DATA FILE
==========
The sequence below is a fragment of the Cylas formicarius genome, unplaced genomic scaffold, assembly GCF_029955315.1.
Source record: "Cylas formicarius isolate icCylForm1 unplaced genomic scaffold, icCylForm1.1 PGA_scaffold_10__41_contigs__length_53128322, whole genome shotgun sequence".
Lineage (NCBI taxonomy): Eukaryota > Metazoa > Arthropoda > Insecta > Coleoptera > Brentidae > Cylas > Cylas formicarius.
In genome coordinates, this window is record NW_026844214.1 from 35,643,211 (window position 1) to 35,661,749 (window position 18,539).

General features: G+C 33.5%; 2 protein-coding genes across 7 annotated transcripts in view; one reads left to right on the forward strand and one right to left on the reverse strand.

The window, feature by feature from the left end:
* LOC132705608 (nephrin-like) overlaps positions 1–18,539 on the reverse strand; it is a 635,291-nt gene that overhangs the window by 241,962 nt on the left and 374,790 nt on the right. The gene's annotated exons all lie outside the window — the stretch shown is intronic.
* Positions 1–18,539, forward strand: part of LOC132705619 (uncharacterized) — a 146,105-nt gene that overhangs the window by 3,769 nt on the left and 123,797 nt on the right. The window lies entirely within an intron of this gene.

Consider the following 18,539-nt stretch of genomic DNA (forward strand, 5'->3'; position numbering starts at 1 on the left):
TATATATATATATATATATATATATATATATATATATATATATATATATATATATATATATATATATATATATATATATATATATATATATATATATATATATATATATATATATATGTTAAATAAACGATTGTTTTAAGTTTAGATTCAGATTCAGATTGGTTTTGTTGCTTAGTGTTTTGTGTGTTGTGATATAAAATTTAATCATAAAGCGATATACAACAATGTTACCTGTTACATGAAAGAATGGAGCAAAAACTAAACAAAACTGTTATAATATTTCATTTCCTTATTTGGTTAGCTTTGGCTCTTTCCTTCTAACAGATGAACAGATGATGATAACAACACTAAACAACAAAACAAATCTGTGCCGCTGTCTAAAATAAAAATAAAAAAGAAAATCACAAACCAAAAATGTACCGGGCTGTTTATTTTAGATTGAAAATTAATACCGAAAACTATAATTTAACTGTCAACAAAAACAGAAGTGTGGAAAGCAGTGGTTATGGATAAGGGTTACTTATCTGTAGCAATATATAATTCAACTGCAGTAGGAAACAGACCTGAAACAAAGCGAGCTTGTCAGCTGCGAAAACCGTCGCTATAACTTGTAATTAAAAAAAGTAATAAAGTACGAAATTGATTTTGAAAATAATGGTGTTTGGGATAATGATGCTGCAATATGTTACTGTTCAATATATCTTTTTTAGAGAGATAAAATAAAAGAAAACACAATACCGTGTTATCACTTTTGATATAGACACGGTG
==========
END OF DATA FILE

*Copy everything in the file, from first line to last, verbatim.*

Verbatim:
The sequence below is a fragment of the Cylas formicarius genome, unplaced genomic scaffold, assembly GCF_029955315.1.
Source record: "Cylas formicarius isolate icCylForm1 unplaced genomic scaffold, icCylForm1.1 PGA_scaffold_10__41_contigs__length_53128322, whole genome shotgun sequence".
Lineage (NCBI taxonomy): Eukaryota > Metazoa > Arthropoda > Insecta > Coleoptera > Brentidae > Cylas > Cylas formicarius.
In genome coordinates, this window is record NW_026844214.1 from 35,643,211 (window position 1) to 35,661,749 (window position 18,539).

General features: G+C 33.5%; 2 protein-coding genes across 7 annotated transcripts in view; one reads left to right on the forward strand and one right to left on the reverse strand.

The window, feature by feature from the left end:
* LOC132705608 (nephrin-like) overlaps positions 1–18,539 on the reverse strand; it is a 635,291-nt gene that overhangs the window by 241,962 nt on the left and 374,790 nt on the right. The gene's annotated exons all lie outside the window — the stretch shown is intronic.
* Positions 1–18,539, forward strand: part of LOC132705619 (uncharacterized) — a 146,105-nt gene that overhangs the window by 3,769 nt on the left and 123,797 nt on the right. The window lies entirely within an intron of this gene.

Consider the following 18,539-nt stretch of genomic DNA (forward strand, 5'->3'; position numbering starts at 1 on the left):
TATATATATATATATATATATATATATATATATATATATATATATATATATATATATATATATATATATATATATATATATATATATATATATATATATATATATATATATATATATGTTAAATAAACGATTGTTTTAAGTTTAGATTCAGATTCAGATTGGTTTTGTTGCTTAGTGTTTTGTGTGTTGTGATATAAAATTTAATCATAAAGCGATATACAACAATGTTACCTGTTACATGAAAGAATGGAGCAAAAACTAAACAAAACTGTTATAATATTTCATTTCCTTATTTGGTTAGCTTTGGCTCTTTCCTTCTAACAGATGAACAGATGATGATAACAACACTAAACAACAAAACAAATCTGTGCCGCTGTCTAAAATAAAAATAAAAAAGAAAATCACAAACCAAAAATGTACCGGGCTGTTTATTTTAGATTGAAAATTAATACCGAAAACTATAATTTAACTGTCAACAAAAACAGAAGTGTGGAAAGCAGTGGTTATGGATAAGGGTTACTTATCTGTAGCAATATATAATTCAACTGCAGTAGGAAACAGACCTGAAACAAAGCGAGCTTGTCAGCTGCGAAAACCGTCGCTATAACTTGTAATTAAAAAAAGTAATAAAGTACGAAATTGATTTTGAAAATAATGGTGTTTGGGATAATGATGCTGCAATATGTTACTGTTCAATATATCTTTTTTAGAGAGATAAAATAAAAGAAAACACAATACCGTGTTATCACTTTTGATATAGACACGGTG